I used small limas. I didn't want to go too big because I wasn't sure how the kids would react. On another board a couple people said they had the same results with al dente beans. I used a roasting pan instead of a casserole. I'm not sure if that made a difference. I did soak and cook for close to double the recommended times and that did not soften the beans. I'm transferring to a stove top pot and see of that works any better.

                1. re: Jamzl

                  Beans vary so much. if they are old, they don't cook well. I now only buy beans from either Rancho Gordo, where they are really fresh, or from my co-op because they always sell fast and I've never had bad luck.

            2. I make a similar version to this all the time. They are wonderful. You cannot add too much chard/kale/greens :) I tend to use Cannellini Beans but Cranberry would be wonderful as are Flageolets. If you want a heartier version, as a healthy sausage, sliced.

              1. This recipe caught my eye as well, and after reading the replies here, I decided to try it with some slight adjustments that I think got the texture much closer to the creamy and rich dish described by the NYT.

                I used canned canelli beans (some would say blasphemy, I say time-saver) and much less water (like maybe a cup and a half.) It cooked up nice and thick, much more like a hearty stew than a soup. It was cooked for a small group and everyone loved the texture and the flavors.

                In the future I might add a bit more of the herbs, or some rosemary, but overall it was a great dish once adjusted!

                1. An Uncle of mine was the one who always brought his amazing baked beans in his ancient crock to family get-togethers. Years of repeated begging never got him to yield his recipe. After his passing, the secret was revealed as Bush's Baked Beans warmed in his crock in the oven. The best part is we can't eat beans without recounting many stories of him.

                  Just open a can and simmer with your kale added in, tell this story over dinner, and save yourself a ton of aggravation... ;-)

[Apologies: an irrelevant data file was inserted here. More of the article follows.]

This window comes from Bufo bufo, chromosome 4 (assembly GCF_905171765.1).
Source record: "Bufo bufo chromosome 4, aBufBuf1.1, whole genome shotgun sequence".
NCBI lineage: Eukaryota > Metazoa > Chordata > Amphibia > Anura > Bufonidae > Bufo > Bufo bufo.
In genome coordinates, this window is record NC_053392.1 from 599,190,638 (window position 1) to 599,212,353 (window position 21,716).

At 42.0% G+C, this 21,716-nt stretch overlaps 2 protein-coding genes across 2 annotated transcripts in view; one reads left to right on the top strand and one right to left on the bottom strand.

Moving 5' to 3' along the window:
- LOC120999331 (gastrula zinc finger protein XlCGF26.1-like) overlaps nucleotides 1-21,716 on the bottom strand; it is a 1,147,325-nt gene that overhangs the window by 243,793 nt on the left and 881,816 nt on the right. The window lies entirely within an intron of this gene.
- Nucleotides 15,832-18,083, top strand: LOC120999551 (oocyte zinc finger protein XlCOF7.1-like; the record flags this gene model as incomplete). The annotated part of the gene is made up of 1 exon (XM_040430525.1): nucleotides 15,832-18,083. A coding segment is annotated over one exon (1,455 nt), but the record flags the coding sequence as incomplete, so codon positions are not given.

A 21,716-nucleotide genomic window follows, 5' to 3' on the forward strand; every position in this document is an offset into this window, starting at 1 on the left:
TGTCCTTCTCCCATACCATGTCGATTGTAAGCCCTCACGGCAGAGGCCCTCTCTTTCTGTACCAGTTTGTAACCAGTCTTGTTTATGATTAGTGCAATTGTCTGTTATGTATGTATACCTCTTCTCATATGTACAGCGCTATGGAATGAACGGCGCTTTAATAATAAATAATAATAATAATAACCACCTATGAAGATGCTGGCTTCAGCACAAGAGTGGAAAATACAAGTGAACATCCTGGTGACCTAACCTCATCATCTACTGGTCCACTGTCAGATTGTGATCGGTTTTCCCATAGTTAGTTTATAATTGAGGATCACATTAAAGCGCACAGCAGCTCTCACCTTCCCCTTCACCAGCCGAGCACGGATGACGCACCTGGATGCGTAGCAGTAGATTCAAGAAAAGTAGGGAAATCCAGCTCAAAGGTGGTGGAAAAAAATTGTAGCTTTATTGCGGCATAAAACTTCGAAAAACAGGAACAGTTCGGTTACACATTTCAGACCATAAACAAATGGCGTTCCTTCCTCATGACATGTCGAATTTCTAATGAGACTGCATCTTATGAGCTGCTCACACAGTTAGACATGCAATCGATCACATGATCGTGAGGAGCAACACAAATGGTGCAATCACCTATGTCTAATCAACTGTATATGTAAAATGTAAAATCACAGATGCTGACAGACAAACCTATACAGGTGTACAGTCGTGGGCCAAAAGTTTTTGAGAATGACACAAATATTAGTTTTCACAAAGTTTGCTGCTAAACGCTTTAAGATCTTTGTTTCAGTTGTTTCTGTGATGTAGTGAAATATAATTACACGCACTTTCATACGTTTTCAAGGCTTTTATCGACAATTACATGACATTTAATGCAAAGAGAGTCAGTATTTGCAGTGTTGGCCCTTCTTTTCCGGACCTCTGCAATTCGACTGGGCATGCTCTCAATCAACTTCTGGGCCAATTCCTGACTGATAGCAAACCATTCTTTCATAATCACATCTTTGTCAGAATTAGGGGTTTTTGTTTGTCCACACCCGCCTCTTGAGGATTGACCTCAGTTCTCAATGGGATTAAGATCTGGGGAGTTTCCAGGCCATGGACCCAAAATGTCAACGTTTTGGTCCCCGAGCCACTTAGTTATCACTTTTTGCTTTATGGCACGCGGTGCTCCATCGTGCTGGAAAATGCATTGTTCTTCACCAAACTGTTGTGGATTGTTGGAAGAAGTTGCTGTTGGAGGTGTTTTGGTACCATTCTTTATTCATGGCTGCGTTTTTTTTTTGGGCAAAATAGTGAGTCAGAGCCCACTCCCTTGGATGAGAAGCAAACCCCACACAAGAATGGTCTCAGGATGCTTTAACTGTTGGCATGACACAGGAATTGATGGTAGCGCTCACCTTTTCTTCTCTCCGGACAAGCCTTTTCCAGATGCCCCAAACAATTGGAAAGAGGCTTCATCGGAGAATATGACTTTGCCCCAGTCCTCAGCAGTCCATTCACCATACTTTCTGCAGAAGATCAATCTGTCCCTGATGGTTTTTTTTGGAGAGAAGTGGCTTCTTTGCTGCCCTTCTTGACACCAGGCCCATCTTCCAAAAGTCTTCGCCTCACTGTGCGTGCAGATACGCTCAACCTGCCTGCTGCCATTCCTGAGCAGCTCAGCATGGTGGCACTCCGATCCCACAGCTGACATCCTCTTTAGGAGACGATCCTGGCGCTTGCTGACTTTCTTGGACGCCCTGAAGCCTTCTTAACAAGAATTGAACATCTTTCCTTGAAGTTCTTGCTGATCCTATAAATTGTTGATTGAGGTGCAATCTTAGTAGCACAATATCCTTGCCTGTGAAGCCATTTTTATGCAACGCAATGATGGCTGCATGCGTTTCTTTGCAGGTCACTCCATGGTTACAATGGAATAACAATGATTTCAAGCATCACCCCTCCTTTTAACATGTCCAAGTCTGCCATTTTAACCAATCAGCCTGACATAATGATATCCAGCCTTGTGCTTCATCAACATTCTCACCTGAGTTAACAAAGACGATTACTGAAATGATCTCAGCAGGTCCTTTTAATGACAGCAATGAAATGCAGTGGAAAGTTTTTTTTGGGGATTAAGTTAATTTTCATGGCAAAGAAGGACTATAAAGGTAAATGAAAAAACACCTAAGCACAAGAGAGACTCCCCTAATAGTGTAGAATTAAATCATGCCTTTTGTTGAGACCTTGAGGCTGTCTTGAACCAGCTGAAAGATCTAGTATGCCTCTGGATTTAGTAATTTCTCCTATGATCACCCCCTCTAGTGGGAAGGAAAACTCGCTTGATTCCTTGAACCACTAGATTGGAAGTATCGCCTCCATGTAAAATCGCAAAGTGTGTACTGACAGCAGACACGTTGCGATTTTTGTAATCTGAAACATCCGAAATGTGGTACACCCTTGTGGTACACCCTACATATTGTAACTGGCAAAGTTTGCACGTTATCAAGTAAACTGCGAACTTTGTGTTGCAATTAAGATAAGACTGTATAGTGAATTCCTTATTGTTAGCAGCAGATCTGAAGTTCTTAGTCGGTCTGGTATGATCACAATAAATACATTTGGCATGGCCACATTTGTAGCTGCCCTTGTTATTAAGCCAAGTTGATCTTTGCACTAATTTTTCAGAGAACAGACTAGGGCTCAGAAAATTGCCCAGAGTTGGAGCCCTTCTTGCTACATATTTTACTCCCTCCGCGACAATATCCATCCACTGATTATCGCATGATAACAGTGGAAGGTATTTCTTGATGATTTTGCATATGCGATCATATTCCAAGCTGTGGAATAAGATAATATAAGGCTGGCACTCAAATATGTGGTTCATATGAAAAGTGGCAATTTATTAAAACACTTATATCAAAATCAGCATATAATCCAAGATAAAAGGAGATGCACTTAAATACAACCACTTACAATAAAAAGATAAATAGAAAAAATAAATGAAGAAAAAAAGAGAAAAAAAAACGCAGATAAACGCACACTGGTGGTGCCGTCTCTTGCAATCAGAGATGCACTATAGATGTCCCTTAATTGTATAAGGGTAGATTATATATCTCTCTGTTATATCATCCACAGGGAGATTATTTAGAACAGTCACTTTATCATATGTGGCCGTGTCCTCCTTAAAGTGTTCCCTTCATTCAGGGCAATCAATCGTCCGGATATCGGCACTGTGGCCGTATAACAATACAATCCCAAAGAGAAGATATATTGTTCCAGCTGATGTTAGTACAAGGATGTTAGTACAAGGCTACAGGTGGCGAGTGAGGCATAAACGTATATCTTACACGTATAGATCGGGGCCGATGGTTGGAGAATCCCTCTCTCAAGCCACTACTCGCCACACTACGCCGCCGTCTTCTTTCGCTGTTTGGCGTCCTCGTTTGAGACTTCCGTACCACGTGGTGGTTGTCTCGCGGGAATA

1. I made this to the letter, and we didn't like it at all. Wasn't creamy, wasn't flavorful. A total bust chez nous.

                    3 Replies
                    1. re: sweetpotater

                      I made this dish last night now that's it's finally a bit wintry in Western Australia. I think one of the problems people are having is that the amount of beans is quite open to interpretation. It looks like it could be 3/4 (three quarters) of a cup of beans or 3-4 cups of beans. Then it could be cups of dried beans or soaked beans.

                      I made it with 3 cups of dried lima beans soaked for 5 hours (so perhaps 6? cups of soaked beans) The dish was absolutely delicious and creamy though I did have to ADD more liquid (I chose chicken stock) during the cooking process!

                      1. re: Chez58

                        The ingredients in the NY Times link read:

                        "1 2/3 cups white beans (3/4 pound) or dried lima beans, picked over and soaked for at least four hours and drained "

                        That seems pretty clear to me: 3/4 pound beans by weight, or 1 2/3 cups by volume, is hardly ambiguous, and the measurement comes before the instruction to soak. You used almost twice the amount of beans the recipe calls for, so it's not surprising you had to add liquid. It does seem the only people who had real success were those who used limas.

                        1. re: Caitlin McGrath

                          Sorry yes it's an American recipe and I didn't look at the weight just the cups. 375 gr (3/4 pound) of Lima beans equaled 2 cups.